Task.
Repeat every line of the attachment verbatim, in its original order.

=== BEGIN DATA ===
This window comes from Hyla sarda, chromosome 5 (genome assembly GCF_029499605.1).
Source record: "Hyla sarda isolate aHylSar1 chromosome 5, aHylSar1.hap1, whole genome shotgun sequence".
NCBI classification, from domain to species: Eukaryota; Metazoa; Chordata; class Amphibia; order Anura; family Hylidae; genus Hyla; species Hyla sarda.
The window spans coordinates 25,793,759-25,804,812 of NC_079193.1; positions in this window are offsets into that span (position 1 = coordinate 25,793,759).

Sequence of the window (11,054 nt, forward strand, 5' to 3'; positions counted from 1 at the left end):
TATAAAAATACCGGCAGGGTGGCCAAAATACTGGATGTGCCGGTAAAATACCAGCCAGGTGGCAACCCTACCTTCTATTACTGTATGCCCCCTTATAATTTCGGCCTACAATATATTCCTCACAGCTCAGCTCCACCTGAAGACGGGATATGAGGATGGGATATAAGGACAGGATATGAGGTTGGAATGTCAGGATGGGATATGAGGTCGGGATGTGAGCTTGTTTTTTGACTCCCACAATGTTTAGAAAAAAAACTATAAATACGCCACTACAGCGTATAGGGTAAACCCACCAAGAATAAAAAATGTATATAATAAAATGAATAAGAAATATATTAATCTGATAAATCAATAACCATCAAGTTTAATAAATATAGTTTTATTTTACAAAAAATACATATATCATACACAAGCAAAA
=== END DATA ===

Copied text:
This window comes from Hyla sarda, chromosome 5 (genome assembly GCF_029499605.1).
Source record: "Hyla sarda isolate aHylSar1 chromosome 5, aHylSar1.hap1, whole genome shotgun sequence".
NCBI classification, from domain to species: Eukaryota; Metazoa; Chordata; class Amphibia; order Anura; family Hylidae; genus Hyla; species Hyla sarda.
The window spans coordinates 25,793,759-25,804,812 of NC_079193.1; positions in this window are offsets into that span (position 1 = coordinate 25,793,759).

Sequence of the window (11,054 nt, forward strand, 5' to 3'; positions counted from 1 at the left end):
TATAAAAATACCGGCAGGGTGGCCAAAATACTGGATGTGCCGGTAAAATACCAGCCAGGTGGCAACCCTACCTTCTATTACTGTATGCCCCCTTATAATTTCGGCCTACAATATATTCCTCACAGCTCAGCTCCACCTGAAGACGGGATATGAGGATGGGATATAAGGACAGGATATGAGGTTGGAATGTCAGGATGGGATATGAGGTCGGGATGTGAGCTTGTTTTTTGACTCCCACAATGTTTAGAAAAAAAACTATAAATACGCCACTACAGCGTATAGGGTAAACCCACCAAGAATAAAAAATGTATATAATAAAATGAATAAGAAATATATTAATCTGATAAATCAATAACCATCAAGTTTAATAAATATAGTTTTATTTTACAAAAAATACATATATCATACACAAGCAAAA